17 December 2014

Any Flat Surface




by Robert Lopresti

Still thinking about Bouchercon.  (When you only blog every other week this kind of postmortum can take time.)

Attached you will find a photo of Catherine Dilts, standing in front of a mountain of carrier bags.  This picture was taken at Bouchercon, and is used by her gracious permission.

You see, upon arriving at one of these hootenannies you receive a specially made goody bag (just like the Oscars!) containing information and a whole bunch of free books.  Different bags get different books, all random. Inevitably some of the books will not match up perfectly with your reading preferences.

I heard one conference-goer asking: "Will there be a swap table for books?"

The volunteer replied: "Any flat surface."

Which brings up the odd phenomena of the book as physical object at these events.  Upstairs there is the Dealers' Room, filled with wonderful people who have traveled, in some cases, thousands of miles for the chance to sell you books. At least one had a long, lovely display of old and rare volumes. 

But all around the hotel there are publishers eagerly giving away books, in the hopes of getting you to read the rest of a series. 

Many years ago I visited a publisher's office and an editor asked "Have you read so-and-so?"  He took me into a little storeroom and started piling books into my arms, like I had won the grand prize on some quiz show.  I was flabbergasted.  Weren't they supposed to be trying to sell the things?

Back to the recent Bouchercon.  Someone did set up a few swap tables and, to my astonishment they did not fill up.  A dozen books would appear and then, a few minutes later most would be gone.  I expected that on Sunday, the last day of the fest, there would be a stack-up as people decided which books fit in their luggage for the plane.  But it hadn't happened by the time I left.  I am guessing that this conference (in Long Beach, an hour from L.A.) had a higher than usual percentage of attendees traveling by car.  So they had plenty of room for another dozen or so extra titles.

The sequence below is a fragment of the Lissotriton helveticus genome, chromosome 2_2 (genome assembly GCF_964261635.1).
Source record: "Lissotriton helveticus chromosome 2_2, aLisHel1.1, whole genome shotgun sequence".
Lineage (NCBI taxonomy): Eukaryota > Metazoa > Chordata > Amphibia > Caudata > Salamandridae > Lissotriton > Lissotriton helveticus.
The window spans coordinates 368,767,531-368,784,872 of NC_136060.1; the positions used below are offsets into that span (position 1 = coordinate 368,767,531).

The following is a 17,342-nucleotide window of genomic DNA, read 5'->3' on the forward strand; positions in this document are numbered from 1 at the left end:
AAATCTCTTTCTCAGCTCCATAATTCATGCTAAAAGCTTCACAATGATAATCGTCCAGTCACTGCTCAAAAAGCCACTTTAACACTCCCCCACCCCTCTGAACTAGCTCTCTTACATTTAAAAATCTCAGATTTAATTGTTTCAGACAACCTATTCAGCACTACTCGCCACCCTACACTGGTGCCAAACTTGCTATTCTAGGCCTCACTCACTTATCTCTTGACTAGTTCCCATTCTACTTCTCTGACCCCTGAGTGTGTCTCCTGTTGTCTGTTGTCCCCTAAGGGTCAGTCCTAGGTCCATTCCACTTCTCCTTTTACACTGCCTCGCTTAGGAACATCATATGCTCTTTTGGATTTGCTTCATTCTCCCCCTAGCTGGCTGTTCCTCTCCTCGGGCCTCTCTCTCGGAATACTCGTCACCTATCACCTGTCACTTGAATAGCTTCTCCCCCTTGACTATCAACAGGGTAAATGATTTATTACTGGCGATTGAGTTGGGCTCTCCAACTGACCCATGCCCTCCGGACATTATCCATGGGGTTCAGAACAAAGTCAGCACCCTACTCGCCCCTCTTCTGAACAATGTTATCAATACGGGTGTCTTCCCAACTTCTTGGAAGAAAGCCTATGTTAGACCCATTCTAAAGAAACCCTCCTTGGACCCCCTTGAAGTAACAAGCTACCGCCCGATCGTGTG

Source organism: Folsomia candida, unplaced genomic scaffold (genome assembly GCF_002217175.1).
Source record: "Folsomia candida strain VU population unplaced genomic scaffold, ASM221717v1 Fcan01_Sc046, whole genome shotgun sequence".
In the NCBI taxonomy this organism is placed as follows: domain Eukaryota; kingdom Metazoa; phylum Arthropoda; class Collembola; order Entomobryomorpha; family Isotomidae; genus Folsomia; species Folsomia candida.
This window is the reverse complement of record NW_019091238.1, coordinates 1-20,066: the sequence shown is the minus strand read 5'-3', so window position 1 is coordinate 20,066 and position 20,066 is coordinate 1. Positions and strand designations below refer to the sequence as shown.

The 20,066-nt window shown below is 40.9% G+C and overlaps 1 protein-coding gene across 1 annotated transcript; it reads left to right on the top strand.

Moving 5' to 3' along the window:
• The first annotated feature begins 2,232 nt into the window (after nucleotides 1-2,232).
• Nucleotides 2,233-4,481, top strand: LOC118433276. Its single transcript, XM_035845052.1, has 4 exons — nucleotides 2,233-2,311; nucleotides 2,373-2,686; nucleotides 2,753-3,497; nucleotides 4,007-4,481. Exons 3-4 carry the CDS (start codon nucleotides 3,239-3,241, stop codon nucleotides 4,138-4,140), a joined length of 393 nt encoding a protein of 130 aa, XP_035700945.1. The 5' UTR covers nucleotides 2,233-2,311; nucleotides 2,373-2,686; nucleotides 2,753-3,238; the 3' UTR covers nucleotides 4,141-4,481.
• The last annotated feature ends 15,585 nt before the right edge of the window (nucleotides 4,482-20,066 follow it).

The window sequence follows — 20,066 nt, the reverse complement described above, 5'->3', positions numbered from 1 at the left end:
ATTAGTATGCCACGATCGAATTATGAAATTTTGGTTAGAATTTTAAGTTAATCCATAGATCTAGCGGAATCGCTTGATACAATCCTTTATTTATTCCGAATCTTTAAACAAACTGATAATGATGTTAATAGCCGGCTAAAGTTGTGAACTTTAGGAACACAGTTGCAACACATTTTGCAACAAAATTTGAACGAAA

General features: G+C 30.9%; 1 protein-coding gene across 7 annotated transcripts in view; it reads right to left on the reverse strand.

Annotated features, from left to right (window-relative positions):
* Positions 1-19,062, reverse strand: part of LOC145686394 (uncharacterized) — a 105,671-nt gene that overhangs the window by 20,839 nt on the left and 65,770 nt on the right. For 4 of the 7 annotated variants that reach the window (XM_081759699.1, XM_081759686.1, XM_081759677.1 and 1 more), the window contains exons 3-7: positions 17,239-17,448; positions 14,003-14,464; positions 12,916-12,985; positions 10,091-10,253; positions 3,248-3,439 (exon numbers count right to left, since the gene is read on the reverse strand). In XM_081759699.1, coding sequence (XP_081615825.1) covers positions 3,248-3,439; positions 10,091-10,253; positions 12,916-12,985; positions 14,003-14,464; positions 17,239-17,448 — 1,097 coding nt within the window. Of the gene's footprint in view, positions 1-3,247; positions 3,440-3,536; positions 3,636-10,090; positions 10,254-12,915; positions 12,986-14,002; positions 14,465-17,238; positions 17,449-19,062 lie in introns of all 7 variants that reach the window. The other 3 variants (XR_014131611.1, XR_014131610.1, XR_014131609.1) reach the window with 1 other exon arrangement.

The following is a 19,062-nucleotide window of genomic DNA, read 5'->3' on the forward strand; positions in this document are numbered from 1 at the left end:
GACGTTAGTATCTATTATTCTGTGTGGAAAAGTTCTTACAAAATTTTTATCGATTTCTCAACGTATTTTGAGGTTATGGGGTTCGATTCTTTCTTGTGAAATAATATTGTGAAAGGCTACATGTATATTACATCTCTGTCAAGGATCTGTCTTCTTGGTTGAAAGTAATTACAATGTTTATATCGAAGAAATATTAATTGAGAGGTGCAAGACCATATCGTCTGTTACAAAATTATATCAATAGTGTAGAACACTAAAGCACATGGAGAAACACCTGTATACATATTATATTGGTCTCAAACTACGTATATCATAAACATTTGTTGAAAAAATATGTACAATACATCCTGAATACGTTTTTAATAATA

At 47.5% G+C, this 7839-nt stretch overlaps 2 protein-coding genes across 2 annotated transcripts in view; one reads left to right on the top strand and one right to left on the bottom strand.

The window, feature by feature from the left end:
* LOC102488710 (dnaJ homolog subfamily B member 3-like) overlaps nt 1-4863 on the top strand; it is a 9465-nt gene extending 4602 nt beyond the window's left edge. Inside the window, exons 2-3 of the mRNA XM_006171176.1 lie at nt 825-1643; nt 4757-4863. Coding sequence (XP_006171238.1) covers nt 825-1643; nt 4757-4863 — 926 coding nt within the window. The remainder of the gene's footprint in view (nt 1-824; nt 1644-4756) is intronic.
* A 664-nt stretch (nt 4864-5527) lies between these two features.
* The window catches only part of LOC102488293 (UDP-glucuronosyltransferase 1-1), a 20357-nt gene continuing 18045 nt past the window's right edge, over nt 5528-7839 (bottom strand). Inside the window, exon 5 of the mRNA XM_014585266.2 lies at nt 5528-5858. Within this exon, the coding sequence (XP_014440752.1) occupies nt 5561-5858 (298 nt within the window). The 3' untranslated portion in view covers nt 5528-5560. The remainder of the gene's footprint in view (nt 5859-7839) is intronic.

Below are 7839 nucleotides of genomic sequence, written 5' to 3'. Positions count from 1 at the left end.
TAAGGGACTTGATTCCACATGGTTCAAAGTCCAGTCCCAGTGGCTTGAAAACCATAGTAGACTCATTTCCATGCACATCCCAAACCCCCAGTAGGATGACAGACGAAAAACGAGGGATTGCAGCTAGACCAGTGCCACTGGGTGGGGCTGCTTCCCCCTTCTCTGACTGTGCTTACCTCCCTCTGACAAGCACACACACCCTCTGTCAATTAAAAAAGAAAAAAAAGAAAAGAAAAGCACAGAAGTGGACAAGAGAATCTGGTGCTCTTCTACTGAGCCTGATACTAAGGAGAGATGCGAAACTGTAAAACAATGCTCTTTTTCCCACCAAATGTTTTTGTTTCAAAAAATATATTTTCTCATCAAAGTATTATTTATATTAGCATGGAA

There was a mailing service there, as well, happy to box up your books and ship them home.  I took advantage of that. All the illustrations in the blog today are books that were giveaways - except one gift -- Thanks, Kate Thornton!

Last time I went to a Bouchercon the swap table was piled with tomes on the last day.  As I was shuffling through them I found an ARC (advance reader copy) of the new unpublished Matt Scudder novel by Lawrence Block.  As I grabbed it up I remember thinking: 1) who didn't want a copy of that? and 2) where the hell was I when they were giving them out?

It's weird how we feel about these remnants of dead trees.  Almost every day I bring one to put on the freebie pile in my library, hoping some college student will enjoy it.  Others I cherish and have carried along with me since high school.  And some books I am happy to read on my tablet and never own in a tangible form.

Back when I was even younger than I am now I remember buying a hardcover book at an event and taking it to the author to be signed.  His proud publisher was standing next to him.   "Oh, you'll enjoy that one!" said the publisher. 

"I know," I said.  "I already read it."

They stared at me. 


"I don't buy a hardcover unless I know I want to keep it."

Well, money was tight in those days.  And by God, I still have that book.

How about you?  Which ones do you keep and which do you give away?



5 comments:

Fran Rizer said...

Rob, the first time I visited the Berkley Prime Crime offices in NY to meet my editor after the first Callie was published, she took me into a room full of books and said, "Help yourself." Yes, I loved lunch at Berkley's expense,and I really liked the editor, but I could hardly wait to get back to the hotel to READ. You keep giving me more and more reasons to be excited about attending Bouchercon in NC next year.

Fran Rizer said...

Rob, the first time I visited the Berkley Prime Crime offices in NY to meet my editor after the first Callie was published, she took me into a room full of books and said, "Help yourself." Yes, I loved lunch at Berkley's expense,and I really liked the editor, but I could hardly wait to get back to the hotel to READ. You keep giving me more and more reasons to be excited about attending Bouchercon in NC next year.

Eve Fisher said...

I only buy hardcover when I've already read the book and like it; paperbacks I pick up fairly freely; but the keepers are ones that I have read, and re-read, or plan to re-read. And there's a lot of them...

Melodie Campbell said...

The swap tables at Bouchercon are the best thing ever!
I do feel for the booksellers, thought. With so many books given away, people don't have much room in their suitcases for purchased books. This year, we actually restricted the number of books to go in the book bags at Bloody Words in Toronto, to be fair to the booksellers.

Elizabeth said...

I only give books from my personal stash away if I find myself with duplicate copies, or if I really disliked it. Otherwise, people can wait & pry 'em from my cold, dead hands.